by Sarah Farrell
Special to the Hays Free Press
One thing many students take for granted is that they will have brand new school supplies to begin the school year. The reality is that new school supplies are a luxury that some students can’t afford.
There are approximately 16 million students throughout the United States who go without basic school supplies each year. Kaygan Nielson and Lindsey Yazbek, seniors at Hays High School, hope that their school supply drive will help make a difference for some of those students.
Students, parents and staff members at Hays can donate any packaged school supplies beginning on the first day of school through Sept. 14. There will be a donation bucket in the classrooms of five teachers as well as in the front office, where supplies can be dropped off.
Nielson and Yazbek will take the supplies they collect to Staples as part of the Staples for Students school supply drive. Staples distributes the supplies to low-income students in the area.
The hardest part of organizing a donation drive is to get people involved. “My goal is to collect a minimum of 200 items and get at least 10 percent of the student body involved in our drive,” Nielson said. They hope to be able to help as many needy kids as possible.
The students plan to use social media to tell people about their drive. “We’re trying to get as many students involved as possible by using Facebook and other forms of social media,” Nielson said. “We’re also going to use the school website and daily announcements.”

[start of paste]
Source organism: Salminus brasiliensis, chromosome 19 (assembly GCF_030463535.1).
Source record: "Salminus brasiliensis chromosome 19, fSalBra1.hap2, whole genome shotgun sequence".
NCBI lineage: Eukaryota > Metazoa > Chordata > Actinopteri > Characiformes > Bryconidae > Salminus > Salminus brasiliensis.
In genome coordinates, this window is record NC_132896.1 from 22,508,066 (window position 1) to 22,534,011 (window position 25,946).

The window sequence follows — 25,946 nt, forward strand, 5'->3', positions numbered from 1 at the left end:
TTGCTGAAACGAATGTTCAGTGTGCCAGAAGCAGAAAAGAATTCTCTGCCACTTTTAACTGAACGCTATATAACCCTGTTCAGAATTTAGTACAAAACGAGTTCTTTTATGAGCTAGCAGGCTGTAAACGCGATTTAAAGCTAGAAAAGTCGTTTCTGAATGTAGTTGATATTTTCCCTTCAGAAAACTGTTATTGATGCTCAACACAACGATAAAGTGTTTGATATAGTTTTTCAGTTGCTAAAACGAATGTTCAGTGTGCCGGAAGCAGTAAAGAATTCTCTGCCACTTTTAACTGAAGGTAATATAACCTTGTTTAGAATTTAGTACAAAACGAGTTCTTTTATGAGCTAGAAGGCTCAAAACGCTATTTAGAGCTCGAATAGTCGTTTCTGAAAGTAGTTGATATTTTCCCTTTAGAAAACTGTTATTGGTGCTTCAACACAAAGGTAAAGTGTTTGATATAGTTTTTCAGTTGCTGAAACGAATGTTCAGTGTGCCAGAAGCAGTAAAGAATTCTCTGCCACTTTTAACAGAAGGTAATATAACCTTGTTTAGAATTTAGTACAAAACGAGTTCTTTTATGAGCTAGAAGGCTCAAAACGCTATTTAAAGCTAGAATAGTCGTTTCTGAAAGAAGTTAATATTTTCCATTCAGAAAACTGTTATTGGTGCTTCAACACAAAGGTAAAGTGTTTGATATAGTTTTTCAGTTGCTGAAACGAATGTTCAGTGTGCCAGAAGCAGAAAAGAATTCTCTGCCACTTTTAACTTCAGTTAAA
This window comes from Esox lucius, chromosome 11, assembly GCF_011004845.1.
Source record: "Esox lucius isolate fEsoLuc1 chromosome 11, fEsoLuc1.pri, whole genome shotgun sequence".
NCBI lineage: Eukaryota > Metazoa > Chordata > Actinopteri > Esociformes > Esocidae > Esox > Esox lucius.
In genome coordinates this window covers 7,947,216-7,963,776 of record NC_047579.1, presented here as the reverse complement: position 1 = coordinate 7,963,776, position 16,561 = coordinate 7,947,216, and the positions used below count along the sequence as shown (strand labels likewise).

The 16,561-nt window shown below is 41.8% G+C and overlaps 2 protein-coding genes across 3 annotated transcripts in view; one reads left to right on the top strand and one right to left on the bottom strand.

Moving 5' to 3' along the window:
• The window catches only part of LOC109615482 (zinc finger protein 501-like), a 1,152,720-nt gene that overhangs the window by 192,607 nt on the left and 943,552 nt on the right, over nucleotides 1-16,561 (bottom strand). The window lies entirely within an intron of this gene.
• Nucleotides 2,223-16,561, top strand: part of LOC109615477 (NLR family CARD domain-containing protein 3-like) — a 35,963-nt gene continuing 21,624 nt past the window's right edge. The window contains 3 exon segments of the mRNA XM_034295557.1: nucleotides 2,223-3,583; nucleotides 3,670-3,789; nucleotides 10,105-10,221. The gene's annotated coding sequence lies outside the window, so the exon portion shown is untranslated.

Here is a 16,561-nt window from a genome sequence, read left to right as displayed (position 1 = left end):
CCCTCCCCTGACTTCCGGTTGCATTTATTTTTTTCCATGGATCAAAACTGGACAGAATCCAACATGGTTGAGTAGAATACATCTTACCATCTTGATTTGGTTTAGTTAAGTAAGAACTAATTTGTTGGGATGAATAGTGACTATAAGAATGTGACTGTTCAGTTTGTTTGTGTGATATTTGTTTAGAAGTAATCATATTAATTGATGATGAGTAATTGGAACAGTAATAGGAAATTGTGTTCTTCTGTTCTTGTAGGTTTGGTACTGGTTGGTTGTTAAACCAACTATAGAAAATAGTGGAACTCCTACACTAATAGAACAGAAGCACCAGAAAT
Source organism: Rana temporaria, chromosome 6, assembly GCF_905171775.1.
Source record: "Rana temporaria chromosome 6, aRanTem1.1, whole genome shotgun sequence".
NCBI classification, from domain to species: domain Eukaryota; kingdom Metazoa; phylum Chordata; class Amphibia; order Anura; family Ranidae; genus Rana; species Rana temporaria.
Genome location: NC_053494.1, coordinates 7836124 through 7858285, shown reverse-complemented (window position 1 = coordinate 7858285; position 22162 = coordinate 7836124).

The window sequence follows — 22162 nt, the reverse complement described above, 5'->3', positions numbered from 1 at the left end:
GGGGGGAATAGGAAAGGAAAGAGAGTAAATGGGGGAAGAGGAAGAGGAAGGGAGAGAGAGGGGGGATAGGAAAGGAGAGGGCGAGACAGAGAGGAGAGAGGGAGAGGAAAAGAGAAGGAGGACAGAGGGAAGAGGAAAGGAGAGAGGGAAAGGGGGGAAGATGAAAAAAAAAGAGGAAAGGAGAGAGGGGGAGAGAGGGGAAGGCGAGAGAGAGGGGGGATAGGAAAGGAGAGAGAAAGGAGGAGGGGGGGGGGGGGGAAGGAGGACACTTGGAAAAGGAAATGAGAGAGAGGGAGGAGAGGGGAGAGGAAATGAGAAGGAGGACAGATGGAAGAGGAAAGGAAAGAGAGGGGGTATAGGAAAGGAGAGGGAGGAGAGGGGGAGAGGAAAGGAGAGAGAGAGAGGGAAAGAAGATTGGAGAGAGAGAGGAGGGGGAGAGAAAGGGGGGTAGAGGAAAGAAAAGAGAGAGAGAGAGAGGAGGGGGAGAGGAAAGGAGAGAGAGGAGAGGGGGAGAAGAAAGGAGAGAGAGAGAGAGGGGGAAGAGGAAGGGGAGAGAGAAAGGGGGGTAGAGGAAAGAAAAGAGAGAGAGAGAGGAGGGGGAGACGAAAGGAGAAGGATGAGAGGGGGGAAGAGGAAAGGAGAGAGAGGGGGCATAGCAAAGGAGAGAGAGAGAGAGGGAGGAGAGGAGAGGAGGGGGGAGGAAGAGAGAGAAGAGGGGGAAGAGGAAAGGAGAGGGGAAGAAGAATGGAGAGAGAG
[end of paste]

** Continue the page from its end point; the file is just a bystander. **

Nielson began volunteering as a freshman at the Buda Public Library during their holiday programs. Then, her junior year she joined Leo Club and volunteered at almost every event.
She has helped with Leo Club events such as the Angel Tree, Hays football concession stand, and Wiener Dog Races concessions. “I enjoy helping and meeting new people through community service,” Nielson said.
Yazbek was inspired to join Leo Club because of her older sister. “My older sister was the Vice President of Leo Club when she was a senior, and I look up to my older sister in so many ways,” Yazbek said.
She joined Leo Club sophomore year and only did a few things, but junior year she volunteered as much as she could. “My favorite thing to do is work the concession stand at football games,” Yazbek said.
Leo Club is the reason they both became deeply involved in volunteering in their community. “Mrs. Espinoza is inspiring,” they both agreed, “if she can do all that she does for us, then we feel that we can at least do something to help others.”
Yazbek went to the GOLD Youth Leadership Seminar last summer and was inspired to hold a canned food drive at Hays High School to feed the hungry in this area. “The food drive was my way to give back,” Yazbek said.
Yazbek’s canned food drive inspired many of her classmates, including Nielson, to organize their own community service projects. “I saw the success of Lindsey’s canned food drive and I thought I could do something like that,” Nielson said
“We want to lead by example,” Nielson said. Teenagers may not always think that volunteering is the cool thing to do, but it is really important. “We do what we think is right and hope that others follow suit,” Yazbek said, “I think kids should be more aware of the world around them.”